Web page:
Below is an example of what my chart looks like with the 21 and the 55 EMA’s.


The lighter grey color on the white chart doesn’t become overwhelming and distracting, and this is important to note. As we trade FMM, we will be taking trades that occasionally go through the lines, and other times we will be using the lines as both targets and as areas of support and resistance.

I don’t want you to become too distracted by the lines, and having them subdued  is one way to keep them in the background. They are there when we need then and quiet when we don’t.

Why the 21 and 55 EMAs ?

You can experiment with other settings as you like. The 13 and 21 are common for moving averages. Over a lot of testing, I have found the 21 and the 55 to be the most reliable in determining a trend. They are slow enough that they determine when a real trend has legs, but fast enough to not lag behind the change of a trend too long.

As you look at a chart with the 21 and the 55 EMAs, you will see that both of  these MA’s are extremely strong levels of dynamic support and resistance, and this element makes these great MA’s for trend following.

Price never strays too long before returning to the 21 EMA and then the 55 EMA.
This is an important aspect to counter trend trading, price moves away from the moving averages, but very quickly will return to these levels. And because of the excellent ability to provide support and resistance, these moving averages also make incredible targets.

The 21 and the 55 EMAs work on all the timeframes, from the 1 minute to the monthly. This simplifies things as well, not having to look at different MAs for different timeframes, and as you know, simple is good!

Feel free to try out your own settings, experiment with many combinations, with  exponential and simple, or a combination of the two, you might find something that you feel works better for you. Either way, the following pages will show you how to use them.

21 EMA and 55 EMA as support:


21 EMA and 55 EMA as resistance:


Even as the 21 and the 55 are great areas of support and resistance, they are also excellent at drawing the price back to it. This concept all on its own makes these moving averages great targets on counter trend trades.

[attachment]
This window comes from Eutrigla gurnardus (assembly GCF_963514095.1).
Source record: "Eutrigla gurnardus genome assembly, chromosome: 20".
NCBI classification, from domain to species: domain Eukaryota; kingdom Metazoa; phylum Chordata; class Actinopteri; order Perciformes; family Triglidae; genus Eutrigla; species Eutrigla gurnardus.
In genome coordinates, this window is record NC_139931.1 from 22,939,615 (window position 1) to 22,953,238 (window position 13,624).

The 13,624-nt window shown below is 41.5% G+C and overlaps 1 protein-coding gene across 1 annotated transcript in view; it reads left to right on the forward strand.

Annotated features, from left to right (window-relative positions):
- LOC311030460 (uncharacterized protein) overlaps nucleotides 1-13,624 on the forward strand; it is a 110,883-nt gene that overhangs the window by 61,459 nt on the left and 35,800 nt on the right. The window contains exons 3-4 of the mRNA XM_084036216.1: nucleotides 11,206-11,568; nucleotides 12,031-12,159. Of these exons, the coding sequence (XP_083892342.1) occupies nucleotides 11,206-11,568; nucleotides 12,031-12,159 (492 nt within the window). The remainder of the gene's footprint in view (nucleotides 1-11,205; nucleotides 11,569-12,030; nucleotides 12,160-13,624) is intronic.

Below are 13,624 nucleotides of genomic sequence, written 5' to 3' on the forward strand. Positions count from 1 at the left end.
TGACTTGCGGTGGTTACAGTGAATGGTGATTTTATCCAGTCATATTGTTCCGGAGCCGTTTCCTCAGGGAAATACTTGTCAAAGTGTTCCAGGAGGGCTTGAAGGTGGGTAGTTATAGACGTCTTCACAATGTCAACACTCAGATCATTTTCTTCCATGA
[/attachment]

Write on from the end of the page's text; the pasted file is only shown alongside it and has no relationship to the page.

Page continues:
Below is an example of Gold (AU). Lately, Gold has been on an incredible trend,  and as you can clearly see, the moving averages have provided excellent support as price has been moving up, but at the same time, Gold prices have always come back to the moving averages.

Viewing the MAs as support, resistance and targets opens up a new world of  trading possibilities!


Confirming The Trend

Here is where we get to the goods, the actual techniques used to trade with the trend.

The first question you might have is “do we need a divergence setup to trade with the 21 and 55 EMAs”, and the answer to this is no. We are taking advantage of a trend, so I will show you how to capitalize on the market’s ability to move with the trend.

Hidden Divergence is an awesome tool, but as a trend continues, there are more opportunities to enter the market than Hidden divergence will always allow for.

First, the beginning of a new trend direction is when the 21 EMA crosses over the 55 EMA. When 21 crosses above, we have the potential start of an upward trend, when the 21 crosses below the 55, we have the potential start of a downward trend. I say “potential” because even though we get a crossover of the MA’s, we don’t always get a trend that forms from it.

Next, we look for confirmation of the new trend. What we look for is a bounce off one of the moving averages. When the 21 crosses up over the 55 to begin a new uptrend, we want price to drop back down to either the 21 or 55 and use it as support. This is confirmation that that new upward trend has formed.

Below you see an image of the 21 EMA crossing over the 55 EMA signalling the potential for a new trend, and then we get a bounce off the 55 EMA confirming the new trend.


Prior to the chart example above, below you see three examples of the 21 EMA crossing over the 55 EMA, but in each case, we do not get the confirming price bounce off either of the moving averages. Price simply crosses back across the EMAs never using them as either support or resistance